A little over a month ago, an Italian scientist did a little heretical razzle dazzle (also known as science) to recreate the legendary Shroud of Turin using methods widely known in the Middle Ages in order to prove the legendary wrappings of Jesus Christ were nothing more than an elaborate medieval hoax.
But a Vatican researcher has fired back, insisting (in a new book, I might add) that she has new evidence to prove the authenticity of the relic.
In her new book, Vatican researcher Barbara Frale claims that through the usage of computer enhances images of the Shroud, she was able to discover Greek, Latin, and Aramaic words faintly written all over the fabric.
Babs claims that words like [J]esu[s] Nazarene (or Jesus of Nazareth in Greek) are written all over the cloth and that because of those inscriptions there is no way that the garment could be the medieval hoax that Shroud deniers would like to have the world believe. She claims that if in fact the forgery was made in the Middle Ages, the name of Jesus would not have appeared without some mention to his Divinity (such as Jesus, the Son of God). To have His name appear in such a manner would be heresy. It is the belief of Mrs. Frale that these inscriptions are a sort of "death certificate" after the Lord's crucifixion, as was the Roman custom.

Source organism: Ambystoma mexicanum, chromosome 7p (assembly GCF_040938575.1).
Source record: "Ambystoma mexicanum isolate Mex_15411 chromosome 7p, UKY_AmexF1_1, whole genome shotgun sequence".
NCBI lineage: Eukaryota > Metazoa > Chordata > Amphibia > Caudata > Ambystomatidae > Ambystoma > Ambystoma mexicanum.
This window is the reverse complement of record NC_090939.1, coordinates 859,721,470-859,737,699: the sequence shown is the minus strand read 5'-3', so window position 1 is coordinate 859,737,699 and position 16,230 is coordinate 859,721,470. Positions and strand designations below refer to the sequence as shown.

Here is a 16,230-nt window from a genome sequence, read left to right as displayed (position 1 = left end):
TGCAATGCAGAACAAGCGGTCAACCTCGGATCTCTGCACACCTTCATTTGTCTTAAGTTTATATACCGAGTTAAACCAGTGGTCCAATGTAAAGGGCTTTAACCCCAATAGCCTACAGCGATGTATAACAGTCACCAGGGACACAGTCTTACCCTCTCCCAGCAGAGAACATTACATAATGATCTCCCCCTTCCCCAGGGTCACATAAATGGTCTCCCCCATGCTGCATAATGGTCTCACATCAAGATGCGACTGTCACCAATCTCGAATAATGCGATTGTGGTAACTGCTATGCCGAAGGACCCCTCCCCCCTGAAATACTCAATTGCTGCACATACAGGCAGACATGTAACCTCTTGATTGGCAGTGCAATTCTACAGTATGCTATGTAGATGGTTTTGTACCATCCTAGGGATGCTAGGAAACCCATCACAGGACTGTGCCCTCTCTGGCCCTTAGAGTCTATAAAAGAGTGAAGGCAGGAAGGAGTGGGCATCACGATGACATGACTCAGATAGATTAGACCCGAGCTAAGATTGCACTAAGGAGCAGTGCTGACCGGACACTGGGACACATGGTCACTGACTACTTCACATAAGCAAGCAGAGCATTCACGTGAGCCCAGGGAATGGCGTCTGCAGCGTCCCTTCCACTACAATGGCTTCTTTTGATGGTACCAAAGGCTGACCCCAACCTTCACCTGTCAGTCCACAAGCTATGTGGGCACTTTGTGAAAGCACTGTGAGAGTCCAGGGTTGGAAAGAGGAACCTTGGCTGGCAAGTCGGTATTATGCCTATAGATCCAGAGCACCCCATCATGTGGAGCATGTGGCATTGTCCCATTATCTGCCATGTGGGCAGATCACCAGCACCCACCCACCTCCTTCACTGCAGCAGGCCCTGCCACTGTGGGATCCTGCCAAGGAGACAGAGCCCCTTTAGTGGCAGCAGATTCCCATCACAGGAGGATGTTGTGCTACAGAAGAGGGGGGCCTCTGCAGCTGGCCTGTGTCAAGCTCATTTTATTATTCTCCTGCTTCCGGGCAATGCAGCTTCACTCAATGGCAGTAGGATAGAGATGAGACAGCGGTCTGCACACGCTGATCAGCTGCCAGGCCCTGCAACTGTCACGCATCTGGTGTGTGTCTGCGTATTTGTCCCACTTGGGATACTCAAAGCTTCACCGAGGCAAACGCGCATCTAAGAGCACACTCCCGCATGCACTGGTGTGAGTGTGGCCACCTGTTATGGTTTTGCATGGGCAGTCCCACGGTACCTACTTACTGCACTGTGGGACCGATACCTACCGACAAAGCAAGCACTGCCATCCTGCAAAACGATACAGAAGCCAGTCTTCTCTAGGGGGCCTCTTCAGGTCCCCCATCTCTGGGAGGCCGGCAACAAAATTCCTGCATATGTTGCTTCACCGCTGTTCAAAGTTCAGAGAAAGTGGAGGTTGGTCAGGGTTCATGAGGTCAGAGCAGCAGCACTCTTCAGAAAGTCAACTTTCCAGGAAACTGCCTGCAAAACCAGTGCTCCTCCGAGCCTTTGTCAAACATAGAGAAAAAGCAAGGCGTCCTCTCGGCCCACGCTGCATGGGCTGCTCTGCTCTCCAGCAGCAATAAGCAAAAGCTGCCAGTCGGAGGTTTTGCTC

"Even someone intent on forging a relic would have had all the reasons to place the signs of divinity on this object. Had we found 'Christ' or the 'Son of God' we could have considered it a hoax, or a devotional inscription."
Of course, there is no thought to the idea that someone intent on forging the Messiah's death shroud would not give much of a shit about the heretical nature of the appearance of the name of Jesus. I mean, he is forging a holy relic as it is (and more than likely for money)... How he presents Jesus' name is not even a blip on his radar.
Shroud deniers claim that carbon dating shows without a shadow of a doubt that the Shroud dates back to around the 15th century (roughly, around fifteen hundred years after the death of Jesus Christ). For its part in this, the Catholic Church has not claimed the authenticity of the garment, stating that the article only shows the suffering of Jesus for the sins of Man.
Between you and I (cause I know that only the super cool people read this site), this sounds like nothing more to me than an elaborate hoax by this Barbara Frale broad to move some copies of her God awful book...
[Unless Mrs. Frale is willing to do an interview for the Constitutional, in which case she is a rational and sane women being shouted down by the secular non-believers in the interest of keeping true evidence of the Divinity of Christ away from the people.]